[Sorry for not answering earlier, I didn't find the inbox until recently.]

I perhaps was a bit unclear, but when I say "ideal bayesian" I mean a mathematical construct that does full bayesian updating i.e. incorporates all prior knowledge into its calculations. This is of course impossible for anyone not extremely ignorant of the world, which is why I called it a minor point.

An ideal bayesian calculation would include massive deductive work on e.g. the psychology of voting, knowledge of the functioning of this community in particular etc.

My comment wasn't really an objection. To do a full bayesian calculation of a real world problem is comparable to using quantum mechanics for macroscopic systems. One must use approximations; the hard part is knowing when they break down.

Comment by Erik on Akrasia, hyperbolic discounting, and picoeconomics · 2009-03-30T12:48:36.035Z · LW · GW

Reading the Wikipedia article on hyperbolic discounting it seems like there is some evidence for a quasi-hyperbolic discounting. Looking at the formula, the interpretation is exponential discounting for all future times considered but with a special treatment of the present.

How to explain this? It is not unlikely that the brain uses one system for thinking about now and another about the future. Considering the usual workings of evolution, the latter is most likely a much later feature than the former. Considering this, one could perhaps even argue that it would be surprising if there wasn't any differences between the systems.

There seems to be some literature referenced at the wiki article. I suggest looking into it if you are interested. I sadly don't have the time right now.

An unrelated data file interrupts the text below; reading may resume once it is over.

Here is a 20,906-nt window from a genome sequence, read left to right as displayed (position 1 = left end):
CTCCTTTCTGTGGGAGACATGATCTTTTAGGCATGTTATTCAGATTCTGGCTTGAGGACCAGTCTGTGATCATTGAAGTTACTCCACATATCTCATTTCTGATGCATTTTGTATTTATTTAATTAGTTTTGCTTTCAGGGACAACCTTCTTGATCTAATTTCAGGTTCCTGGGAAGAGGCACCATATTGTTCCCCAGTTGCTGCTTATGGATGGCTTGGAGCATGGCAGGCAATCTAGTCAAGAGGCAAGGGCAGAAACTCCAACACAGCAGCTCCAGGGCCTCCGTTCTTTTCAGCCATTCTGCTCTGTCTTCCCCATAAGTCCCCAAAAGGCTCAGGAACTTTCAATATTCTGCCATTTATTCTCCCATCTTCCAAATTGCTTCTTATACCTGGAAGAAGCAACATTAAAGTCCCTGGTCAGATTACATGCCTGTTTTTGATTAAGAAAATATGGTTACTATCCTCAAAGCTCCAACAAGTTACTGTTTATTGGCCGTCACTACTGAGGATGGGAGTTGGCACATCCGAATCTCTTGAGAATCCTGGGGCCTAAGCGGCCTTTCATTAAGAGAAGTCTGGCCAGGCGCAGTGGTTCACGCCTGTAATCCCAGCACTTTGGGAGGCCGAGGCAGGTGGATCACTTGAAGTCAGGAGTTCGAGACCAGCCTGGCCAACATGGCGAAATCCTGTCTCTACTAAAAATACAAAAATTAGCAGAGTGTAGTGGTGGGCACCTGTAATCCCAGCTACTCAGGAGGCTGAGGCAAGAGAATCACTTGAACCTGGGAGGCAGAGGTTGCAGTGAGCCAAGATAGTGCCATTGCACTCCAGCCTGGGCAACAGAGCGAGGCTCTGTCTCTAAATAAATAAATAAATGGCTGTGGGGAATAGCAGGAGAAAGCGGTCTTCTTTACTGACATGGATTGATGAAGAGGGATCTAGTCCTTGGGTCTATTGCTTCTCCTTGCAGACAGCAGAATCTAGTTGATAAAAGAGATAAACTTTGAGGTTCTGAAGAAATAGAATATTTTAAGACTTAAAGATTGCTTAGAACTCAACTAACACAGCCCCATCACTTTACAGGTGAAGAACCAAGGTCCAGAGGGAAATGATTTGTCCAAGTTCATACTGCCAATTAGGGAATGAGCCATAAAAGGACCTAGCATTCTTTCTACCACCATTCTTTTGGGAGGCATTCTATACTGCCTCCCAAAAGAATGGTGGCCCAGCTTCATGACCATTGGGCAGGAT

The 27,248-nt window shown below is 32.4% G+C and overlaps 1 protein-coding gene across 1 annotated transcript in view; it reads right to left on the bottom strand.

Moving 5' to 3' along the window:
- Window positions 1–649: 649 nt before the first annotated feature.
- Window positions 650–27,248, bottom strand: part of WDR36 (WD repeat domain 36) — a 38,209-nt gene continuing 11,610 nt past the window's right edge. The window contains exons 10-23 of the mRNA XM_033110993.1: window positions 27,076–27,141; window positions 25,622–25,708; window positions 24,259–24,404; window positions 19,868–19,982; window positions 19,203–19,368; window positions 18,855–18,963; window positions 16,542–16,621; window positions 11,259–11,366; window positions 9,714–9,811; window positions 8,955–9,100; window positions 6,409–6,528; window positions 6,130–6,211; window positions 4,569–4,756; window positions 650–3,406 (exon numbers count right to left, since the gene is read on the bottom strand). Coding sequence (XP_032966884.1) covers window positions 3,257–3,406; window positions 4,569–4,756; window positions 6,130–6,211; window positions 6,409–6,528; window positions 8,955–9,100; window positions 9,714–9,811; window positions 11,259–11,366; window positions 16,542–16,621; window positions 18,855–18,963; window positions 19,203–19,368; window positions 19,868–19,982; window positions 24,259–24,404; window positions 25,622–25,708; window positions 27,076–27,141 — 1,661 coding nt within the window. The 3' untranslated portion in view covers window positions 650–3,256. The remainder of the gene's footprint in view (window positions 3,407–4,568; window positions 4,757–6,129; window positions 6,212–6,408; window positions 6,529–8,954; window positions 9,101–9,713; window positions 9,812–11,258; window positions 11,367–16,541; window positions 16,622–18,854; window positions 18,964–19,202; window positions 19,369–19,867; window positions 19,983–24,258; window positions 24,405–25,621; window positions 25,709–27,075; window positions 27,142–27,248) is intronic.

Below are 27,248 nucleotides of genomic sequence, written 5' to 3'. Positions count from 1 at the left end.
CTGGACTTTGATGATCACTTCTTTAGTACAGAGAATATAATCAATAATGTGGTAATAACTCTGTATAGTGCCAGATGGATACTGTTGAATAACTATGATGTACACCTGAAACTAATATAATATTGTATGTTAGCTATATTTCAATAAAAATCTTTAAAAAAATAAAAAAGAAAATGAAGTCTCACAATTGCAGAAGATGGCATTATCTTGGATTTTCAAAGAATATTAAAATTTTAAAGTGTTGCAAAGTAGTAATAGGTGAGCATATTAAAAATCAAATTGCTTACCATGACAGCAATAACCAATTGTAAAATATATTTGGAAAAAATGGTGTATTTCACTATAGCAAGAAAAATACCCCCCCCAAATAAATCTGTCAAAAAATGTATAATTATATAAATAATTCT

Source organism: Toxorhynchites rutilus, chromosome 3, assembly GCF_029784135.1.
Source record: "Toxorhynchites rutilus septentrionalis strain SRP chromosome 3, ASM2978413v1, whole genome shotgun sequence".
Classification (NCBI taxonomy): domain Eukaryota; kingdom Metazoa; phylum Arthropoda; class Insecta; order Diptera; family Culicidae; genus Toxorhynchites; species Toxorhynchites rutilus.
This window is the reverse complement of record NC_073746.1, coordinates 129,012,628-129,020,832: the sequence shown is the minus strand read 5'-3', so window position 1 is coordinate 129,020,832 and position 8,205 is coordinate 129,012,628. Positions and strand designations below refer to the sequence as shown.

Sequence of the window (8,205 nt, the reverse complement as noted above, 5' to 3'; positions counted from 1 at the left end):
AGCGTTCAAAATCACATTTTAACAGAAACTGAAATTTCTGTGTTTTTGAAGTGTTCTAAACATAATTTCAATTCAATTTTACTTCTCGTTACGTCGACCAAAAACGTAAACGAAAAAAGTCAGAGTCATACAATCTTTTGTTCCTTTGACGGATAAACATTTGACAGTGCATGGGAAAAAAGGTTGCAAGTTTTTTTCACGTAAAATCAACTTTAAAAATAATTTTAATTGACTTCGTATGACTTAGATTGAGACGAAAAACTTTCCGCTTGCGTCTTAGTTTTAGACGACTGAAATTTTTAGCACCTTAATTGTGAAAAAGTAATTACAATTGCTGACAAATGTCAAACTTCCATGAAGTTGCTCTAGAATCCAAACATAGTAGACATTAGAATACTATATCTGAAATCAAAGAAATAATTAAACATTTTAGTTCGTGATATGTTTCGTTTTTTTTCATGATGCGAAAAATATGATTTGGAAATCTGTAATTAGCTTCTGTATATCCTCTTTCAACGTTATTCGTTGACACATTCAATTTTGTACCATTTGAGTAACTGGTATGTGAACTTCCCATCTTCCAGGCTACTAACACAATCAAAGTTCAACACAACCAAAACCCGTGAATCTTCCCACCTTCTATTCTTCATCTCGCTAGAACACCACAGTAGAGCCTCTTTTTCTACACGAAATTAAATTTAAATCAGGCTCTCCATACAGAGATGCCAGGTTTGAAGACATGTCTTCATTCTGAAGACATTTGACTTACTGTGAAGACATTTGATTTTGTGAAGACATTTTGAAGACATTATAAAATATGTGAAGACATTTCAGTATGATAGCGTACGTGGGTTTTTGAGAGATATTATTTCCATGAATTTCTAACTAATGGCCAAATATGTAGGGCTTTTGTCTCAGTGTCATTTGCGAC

Comment by Erik on Ask LW: What questions to test in our rationality questionnaire? · 2009-03-29T14:10:59.938Z · LW · GW

This is a project that I think really would profit from recruitment of a few psychologists with experience on creating personality test, IQ test or similarly. It sounds a bit like we're trying to create a new subfield here. Not that I want to sound discouraging, I think it is very important to get the ball rolling and even small, preliminary results could prove to be very useful, but there is probably enough material here to base quite a few academic careers on.

I'll have to agree with Kaj that a short survey is better for most purposes, but throwing out a long list of ideas first to later hone down to a more efficient one is a good idea.

Comment by Erik on Defense Against The Dark Arts: Case Study #1 · 2009-03-28T05:51:52.862Z · LW · GW

I think you may very well be correct in your interpretation of the original authors intention. However, I think Yvain's is more spot on for the majority of the upvotes the comment got.

Comment by Erik on Moore's Paradox · 2009-03-08T09:32:25.778Z · LW · GW